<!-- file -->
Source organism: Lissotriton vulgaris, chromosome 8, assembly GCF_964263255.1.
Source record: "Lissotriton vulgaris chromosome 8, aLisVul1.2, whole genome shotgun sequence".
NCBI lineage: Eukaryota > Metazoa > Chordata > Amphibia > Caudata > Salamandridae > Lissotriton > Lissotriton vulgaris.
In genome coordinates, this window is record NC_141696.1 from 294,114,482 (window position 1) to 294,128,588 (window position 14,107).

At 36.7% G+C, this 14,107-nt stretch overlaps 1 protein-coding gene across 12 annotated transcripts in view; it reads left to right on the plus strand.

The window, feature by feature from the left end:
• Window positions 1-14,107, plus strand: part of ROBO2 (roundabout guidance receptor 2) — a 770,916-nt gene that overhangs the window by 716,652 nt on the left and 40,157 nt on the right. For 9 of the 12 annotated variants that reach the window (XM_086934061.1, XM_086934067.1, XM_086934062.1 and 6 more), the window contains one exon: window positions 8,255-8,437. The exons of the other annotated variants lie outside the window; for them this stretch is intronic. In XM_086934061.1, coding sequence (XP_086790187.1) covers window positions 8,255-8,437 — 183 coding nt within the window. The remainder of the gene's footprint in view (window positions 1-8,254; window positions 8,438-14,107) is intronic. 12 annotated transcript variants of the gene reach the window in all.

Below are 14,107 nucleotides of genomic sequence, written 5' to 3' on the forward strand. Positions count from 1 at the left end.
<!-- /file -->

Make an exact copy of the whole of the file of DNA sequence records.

Source organism: Lissotriton vulgaris, chromosome 8, assembly GCF_964263255.1.
Source record: "Lissotriton vulgaris chromosome 8, aLisVul1.2, whole genome shotgun sequence".
NCBI lineage: Eukaryota > Metazoa > Chordata > Amphibia > Caudata > Salamandridae > Lissotriton > Lissotriton vulgaris.
In genome coordinates, this window is record NC_141696.1 from 294,114,482 (window position 1) to 294,128,588 (window position 14,107).

At 36.7% G+C, this 14,107-nt stretch overlaps 1 protein-coding gene across 12 annotated transcripts in view; it reads left to right on the plus strand.

The window, feature by feature from the left end:
• Window positions 1-14,107, plus strand: part of ROBO2 (roundabout guidance receptor 2) — a 770,916-nt gene that overhangs the window by 716,652 nt on the left and 40,157 nt on the right. For 9 of the 12 annotated variants that reach the window (XM_086934061.1, XM_086934067.1, XM_086934062.1 and 6 more), the window contains one exon: window positions 8,255-8,437. The exons of the other annotated variants lie outside the window; for them this stretch is intronic. In XM_086934061.1, coding sequence (XP_086790187.1) covers window positions 8,255-8,437 — 183 coding nt within the window. The remainder of the gene's footprint in view (window positions 1-8,254; window positions 8,438-14,107) is intronic. 12 annotated transcript variants of the gene reach the window in all.

Below are 14,107 nucleotides of genomic sequence, written 5' to 3' on the forward strand. Positions count from 1 at the left end.